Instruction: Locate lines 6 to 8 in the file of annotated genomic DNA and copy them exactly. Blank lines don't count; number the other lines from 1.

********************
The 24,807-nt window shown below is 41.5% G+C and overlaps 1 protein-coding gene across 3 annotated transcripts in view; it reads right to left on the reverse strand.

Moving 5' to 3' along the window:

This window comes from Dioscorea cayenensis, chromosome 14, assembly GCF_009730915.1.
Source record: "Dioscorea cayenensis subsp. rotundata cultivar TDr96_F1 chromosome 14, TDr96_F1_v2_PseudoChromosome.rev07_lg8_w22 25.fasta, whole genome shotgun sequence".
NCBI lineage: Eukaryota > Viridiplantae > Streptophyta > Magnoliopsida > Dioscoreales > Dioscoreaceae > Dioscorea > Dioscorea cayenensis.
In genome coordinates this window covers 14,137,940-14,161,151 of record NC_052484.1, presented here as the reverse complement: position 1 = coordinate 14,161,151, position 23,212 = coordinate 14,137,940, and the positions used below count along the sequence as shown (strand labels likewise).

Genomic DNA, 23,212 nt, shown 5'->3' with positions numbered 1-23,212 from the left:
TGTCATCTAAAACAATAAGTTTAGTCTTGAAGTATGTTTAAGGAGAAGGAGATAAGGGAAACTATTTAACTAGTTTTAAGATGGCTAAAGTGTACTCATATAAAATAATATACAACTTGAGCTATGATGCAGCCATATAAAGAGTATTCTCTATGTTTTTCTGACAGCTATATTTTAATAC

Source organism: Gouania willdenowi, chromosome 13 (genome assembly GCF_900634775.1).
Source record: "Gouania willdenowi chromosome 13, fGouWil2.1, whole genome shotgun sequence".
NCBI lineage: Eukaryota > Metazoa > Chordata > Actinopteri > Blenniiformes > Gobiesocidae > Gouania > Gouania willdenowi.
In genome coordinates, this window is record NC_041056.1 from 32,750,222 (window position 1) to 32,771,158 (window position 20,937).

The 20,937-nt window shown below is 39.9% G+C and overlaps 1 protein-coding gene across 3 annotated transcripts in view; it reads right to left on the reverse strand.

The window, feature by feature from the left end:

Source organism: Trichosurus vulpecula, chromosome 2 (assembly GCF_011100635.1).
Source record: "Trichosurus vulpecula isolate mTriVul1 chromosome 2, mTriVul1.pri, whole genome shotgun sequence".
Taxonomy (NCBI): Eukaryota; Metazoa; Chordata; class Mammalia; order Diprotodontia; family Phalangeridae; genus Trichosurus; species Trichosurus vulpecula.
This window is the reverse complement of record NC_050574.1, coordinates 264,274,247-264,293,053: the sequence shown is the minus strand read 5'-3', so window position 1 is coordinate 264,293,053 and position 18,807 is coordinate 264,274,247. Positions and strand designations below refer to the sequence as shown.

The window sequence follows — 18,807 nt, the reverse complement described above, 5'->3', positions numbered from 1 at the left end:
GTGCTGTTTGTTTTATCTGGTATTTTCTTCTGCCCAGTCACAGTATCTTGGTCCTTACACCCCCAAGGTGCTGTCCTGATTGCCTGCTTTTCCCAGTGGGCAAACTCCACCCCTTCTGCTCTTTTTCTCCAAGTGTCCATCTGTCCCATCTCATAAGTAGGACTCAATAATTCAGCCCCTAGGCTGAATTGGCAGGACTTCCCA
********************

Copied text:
In genome coordinates this window covers 14,137,940-14,161,151 of record NC_052484.1, presented here as the reverse complement: position 1 = coordinate 14,161,151, position 23,212 = coordinate 14,137,940, and the positions used below count along the sequence as shown (strand labels likewise).

Genomic DNA, 23,212 nt, shown 5'->3' with positions numbered 1-23,212 from the left:
TGTCATCTAAAACAATAAGTTTAGTCTTGAAGTATGTTTAAGGAGAAGGAGATAAGGGAAACTATTTAACTAGTTTTAAGATGGCTAAAGTGTACTCATATAAAATAATATACAACTTGAGCTATGATGCAGCCATATAAAGAGTATTCTCTATGTTTTTCTGACAGCTATATTTTAATAC